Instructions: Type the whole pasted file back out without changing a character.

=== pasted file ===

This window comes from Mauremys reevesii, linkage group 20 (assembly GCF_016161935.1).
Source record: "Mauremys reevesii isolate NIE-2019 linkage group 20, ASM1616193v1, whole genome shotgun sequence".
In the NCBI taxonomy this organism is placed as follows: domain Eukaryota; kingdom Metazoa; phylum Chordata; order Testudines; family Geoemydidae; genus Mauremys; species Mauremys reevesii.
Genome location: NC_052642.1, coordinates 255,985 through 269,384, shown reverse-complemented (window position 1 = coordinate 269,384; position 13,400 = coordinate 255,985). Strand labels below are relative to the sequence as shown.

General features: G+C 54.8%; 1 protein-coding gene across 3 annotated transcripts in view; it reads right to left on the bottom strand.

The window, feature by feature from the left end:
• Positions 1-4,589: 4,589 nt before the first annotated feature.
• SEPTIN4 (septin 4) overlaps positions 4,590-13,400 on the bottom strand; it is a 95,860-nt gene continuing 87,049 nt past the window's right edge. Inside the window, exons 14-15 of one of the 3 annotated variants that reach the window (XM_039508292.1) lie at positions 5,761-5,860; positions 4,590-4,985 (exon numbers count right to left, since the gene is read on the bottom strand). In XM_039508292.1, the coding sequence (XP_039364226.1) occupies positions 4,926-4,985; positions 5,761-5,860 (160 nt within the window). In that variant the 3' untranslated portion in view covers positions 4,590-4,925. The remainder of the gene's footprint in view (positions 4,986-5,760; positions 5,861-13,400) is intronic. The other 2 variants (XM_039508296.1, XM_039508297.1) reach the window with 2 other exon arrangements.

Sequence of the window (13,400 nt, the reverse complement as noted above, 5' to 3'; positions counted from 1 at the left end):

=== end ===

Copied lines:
This window comes from Mauremys reevesii, linkage group 20 (assembly GCF_016161935.1).
Source record: "Mauremys reevesii isolate NIE-2019 linkage group 20, ASM1616193v1, whole genome shotgun sequence".
In the NCBI taxonomy this organism is placed as follows: domain Eukaryota; kingdom Metazoa; phylum Chordata; order Testudines; family Geoemydidae; genus Mauremys; species Mauremys reevesii.
Genome location: NC_052642.1, coordinates 255,985 through 269,384, shown reverse-complemented (window position 1 = coordinate 269,384; position 13,400 = coordinate 255,985). Strand labels below are relative to the sequence as shown.

General features: G+C 54.8%; 1 protein-coding gene across 3 annotated transcripts in view; it reads right to left on the bottom strand.

The window, feature by feature from the left end:
• Positions 1-4,589: 4,589 nt before the first annotated feature.
• SEPTIN4 (septin 4) overlaps positions 4,590-13,400 on the bottom strand; it is a 95,860-nt gene continuing 87,049 nt past the window's right edge. Inside the window, exons 14-15 of one of the 3 annotated variants that reach the window (XM_039508292.1) lie at positions 5,761-5,860; positions 4,590-4,985 (exon numbers count right to left, since the gene is read on the bottom strand). In XM_039508292.1, the coding sequence (XP_039364226.1) occupies positions 4,926-4,985; positions 5,761-5,860 (160 nt within the window). In that variant the 3' untranslated portion in view covers positions 4,590-4,925. The remainder of the gene's footprint in view (positions 4,986-5,760; positions 5,861-13,400) is intronic. The other 2 variants (XM_039508296.1, XM_039508297.1) reach the window with 2 other exon arrangements.

Sequence of the window (13,400 nt, the reverse complement as noted above, 5' to 3'; positions counted from 1 at the left end):